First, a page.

But what does normalizing mental health concerns look like in practice? It can definitely mean that we talk about our own mental health or difficult emotions really openly and honestly. Maybe you curate your social media posts less and instead make them more realistic, showing when you’re stressed, tired, angry, sad, or any other number of emotions. But you might not be ready to be that open about how you’re doing, and that’s completely okay. (Of course, it is important to try to talk with someone if you’re having a hard time, even a friend, just to make sure you aren’t keeping it all inside.)
Normalizing mental health discussions can also mean that if it seems like your roommate or a friend is really going through it, you say something like, “This pandemic has been such a hard time emotionally, so I just wanted you to know I’m here to talk if you need me.” Then actually follow through and be ready to talk to them, judgment-free, and maybe even solution-free. Sometimes people just want someone to listen, not try to fix their problems.
Normalizing mental health concerns can also mean that, if you’re a boss or in a position of leadership at your job, you create a culture where vulnerability is acceptable by talking about your own feelings and life stressors. You should also normalize things like going to therapy appointments, even by using that as an example for a completely valid reason to be out of the office for a bit. On that note, taking time off for mental health needs (such as via a mental health day) should not only be the norm, but encouraged.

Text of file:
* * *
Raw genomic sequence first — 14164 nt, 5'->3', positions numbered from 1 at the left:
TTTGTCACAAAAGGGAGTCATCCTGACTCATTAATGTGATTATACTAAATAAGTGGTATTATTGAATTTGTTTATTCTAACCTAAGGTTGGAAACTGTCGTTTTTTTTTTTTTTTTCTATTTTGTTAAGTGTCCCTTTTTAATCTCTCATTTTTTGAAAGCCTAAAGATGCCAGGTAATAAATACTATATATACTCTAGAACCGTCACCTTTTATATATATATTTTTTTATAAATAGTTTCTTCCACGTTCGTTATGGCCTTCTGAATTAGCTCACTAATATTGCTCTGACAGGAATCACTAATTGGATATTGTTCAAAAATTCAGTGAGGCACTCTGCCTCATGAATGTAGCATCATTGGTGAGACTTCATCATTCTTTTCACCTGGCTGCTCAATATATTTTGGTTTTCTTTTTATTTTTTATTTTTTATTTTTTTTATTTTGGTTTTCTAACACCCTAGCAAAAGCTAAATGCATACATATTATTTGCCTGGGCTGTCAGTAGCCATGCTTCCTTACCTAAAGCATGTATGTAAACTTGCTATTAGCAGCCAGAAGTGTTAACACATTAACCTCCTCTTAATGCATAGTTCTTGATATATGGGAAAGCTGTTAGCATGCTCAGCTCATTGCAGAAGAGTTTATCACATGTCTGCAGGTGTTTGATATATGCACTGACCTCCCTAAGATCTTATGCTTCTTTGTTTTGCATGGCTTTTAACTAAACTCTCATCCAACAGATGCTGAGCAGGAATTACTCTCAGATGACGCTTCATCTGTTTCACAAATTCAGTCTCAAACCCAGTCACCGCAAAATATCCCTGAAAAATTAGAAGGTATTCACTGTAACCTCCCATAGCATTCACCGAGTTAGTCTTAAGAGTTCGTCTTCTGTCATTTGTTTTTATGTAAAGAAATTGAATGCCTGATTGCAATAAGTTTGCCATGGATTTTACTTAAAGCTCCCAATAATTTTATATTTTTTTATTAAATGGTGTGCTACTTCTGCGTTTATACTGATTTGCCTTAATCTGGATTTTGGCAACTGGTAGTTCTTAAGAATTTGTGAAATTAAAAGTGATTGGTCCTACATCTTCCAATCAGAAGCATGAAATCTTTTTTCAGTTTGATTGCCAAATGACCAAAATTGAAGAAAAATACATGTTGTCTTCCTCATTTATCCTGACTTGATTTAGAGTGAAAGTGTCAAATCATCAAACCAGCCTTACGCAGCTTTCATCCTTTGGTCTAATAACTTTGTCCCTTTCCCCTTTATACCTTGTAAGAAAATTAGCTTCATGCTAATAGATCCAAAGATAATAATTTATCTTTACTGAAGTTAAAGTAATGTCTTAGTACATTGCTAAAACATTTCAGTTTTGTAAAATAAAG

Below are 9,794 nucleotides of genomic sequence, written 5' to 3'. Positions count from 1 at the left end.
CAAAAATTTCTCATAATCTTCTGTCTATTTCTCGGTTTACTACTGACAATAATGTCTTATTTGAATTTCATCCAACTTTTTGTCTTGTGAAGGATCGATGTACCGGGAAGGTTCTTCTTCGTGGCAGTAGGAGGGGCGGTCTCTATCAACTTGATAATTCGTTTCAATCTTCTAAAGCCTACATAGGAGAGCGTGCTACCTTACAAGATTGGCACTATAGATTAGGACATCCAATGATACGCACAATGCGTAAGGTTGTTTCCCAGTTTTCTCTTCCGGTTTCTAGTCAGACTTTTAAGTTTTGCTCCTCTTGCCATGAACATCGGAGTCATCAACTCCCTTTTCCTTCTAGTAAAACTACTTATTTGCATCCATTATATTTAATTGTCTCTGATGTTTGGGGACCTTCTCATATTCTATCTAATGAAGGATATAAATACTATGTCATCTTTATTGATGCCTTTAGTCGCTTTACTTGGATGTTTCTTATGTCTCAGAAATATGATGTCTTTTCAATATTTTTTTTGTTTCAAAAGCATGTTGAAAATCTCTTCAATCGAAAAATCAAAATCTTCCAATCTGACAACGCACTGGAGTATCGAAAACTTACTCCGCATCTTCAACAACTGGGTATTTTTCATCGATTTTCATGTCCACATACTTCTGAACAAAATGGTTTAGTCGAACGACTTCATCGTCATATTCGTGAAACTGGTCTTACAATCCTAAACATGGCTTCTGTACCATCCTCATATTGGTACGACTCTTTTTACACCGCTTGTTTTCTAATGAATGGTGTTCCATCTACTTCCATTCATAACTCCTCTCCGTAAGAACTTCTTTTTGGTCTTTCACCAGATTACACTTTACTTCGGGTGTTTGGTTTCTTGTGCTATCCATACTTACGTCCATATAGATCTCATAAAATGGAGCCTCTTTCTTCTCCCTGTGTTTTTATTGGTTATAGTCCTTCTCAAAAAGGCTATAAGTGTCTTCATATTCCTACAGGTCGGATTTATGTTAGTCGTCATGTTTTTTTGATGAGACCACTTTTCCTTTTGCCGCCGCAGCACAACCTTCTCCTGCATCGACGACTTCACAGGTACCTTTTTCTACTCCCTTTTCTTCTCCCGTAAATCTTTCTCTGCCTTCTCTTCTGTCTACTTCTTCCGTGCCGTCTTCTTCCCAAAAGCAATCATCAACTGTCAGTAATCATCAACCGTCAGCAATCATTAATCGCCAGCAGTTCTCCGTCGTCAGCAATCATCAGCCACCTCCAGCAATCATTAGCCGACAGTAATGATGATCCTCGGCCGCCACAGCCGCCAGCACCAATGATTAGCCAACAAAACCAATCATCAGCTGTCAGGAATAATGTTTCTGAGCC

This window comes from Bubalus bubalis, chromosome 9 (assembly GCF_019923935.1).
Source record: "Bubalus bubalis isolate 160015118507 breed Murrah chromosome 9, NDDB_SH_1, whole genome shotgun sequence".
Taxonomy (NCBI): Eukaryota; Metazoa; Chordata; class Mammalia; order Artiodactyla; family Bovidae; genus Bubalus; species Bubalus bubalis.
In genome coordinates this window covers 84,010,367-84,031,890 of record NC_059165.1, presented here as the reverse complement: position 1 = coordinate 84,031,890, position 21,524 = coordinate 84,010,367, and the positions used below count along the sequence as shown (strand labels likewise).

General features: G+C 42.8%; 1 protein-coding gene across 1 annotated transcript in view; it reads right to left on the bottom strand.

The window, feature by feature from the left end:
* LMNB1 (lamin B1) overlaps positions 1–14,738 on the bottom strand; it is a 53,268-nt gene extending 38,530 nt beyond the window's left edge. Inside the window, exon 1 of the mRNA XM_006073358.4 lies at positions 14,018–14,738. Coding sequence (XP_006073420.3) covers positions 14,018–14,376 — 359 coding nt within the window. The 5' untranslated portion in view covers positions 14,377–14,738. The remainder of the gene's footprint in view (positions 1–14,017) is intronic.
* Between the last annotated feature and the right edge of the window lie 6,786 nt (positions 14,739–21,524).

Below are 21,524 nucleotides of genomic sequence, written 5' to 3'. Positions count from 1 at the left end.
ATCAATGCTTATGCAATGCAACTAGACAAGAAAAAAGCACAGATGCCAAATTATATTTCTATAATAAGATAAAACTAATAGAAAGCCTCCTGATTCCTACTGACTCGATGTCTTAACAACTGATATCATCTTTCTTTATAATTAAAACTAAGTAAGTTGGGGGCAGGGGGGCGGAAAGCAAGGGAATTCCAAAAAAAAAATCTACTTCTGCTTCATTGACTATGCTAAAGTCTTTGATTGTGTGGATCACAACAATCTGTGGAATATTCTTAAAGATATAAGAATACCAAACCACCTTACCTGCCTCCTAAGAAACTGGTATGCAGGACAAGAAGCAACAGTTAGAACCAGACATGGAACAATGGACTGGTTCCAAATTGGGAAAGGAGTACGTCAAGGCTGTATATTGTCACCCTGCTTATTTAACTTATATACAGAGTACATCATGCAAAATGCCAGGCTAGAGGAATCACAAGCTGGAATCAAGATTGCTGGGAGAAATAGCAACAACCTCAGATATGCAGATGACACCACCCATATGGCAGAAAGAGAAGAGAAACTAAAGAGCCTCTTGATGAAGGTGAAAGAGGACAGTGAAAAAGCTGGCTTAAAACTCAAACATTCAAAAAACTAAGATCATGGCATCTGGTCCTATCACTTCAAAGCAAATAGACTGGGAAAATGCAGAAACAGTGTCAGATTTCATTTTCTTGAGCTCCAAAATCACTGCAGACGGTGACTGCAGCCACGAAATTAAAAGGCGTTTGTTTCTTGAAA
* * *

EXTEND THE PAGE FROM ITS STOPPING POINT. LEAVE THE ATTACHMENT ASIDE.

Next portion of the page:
You can also normalize mental health discussions when you and your friends talk about a celebrity who’s in the news for, say, a bipolar disorder diagnosis—you can commend the celebrity for sharing that information and refrain from laughing at their actions or using words like crazy or insane to describe their behaviors. Even holding back from incorrectly using words like schizophrenic or bipolar can go a long way, as can stopping yourself from dismissively calling someone an addict or saying someone committed suicide (because that makes it sound like a crime).
These are just some of the ways we can normalize mental health. We change the culture around it, and it becomes part of our day-to-day life instead of a separate, shameful area of it. There’s nothing more normal than having a hard time when trying to process multiple national crises while dealing with the details of your own life too (and how your life intersects with said crises). There is no abnormal emotional reaction to a pandemic, and what’s more, none of us is immune from having a hard time right now. Your boss might be dealing with it. Your friends might be dealing with it. Your family members might be dealing with it. You might be dealing with it. Even your therapist might be dealing with it. (Did I mention I see a therapist regularly, and she’s the reason I’m getting through the pandemic at all?)
It is completely normal to struggle with our mental health, to ask for help, and to get treatment when we need it. It’s about time we all say so out loud.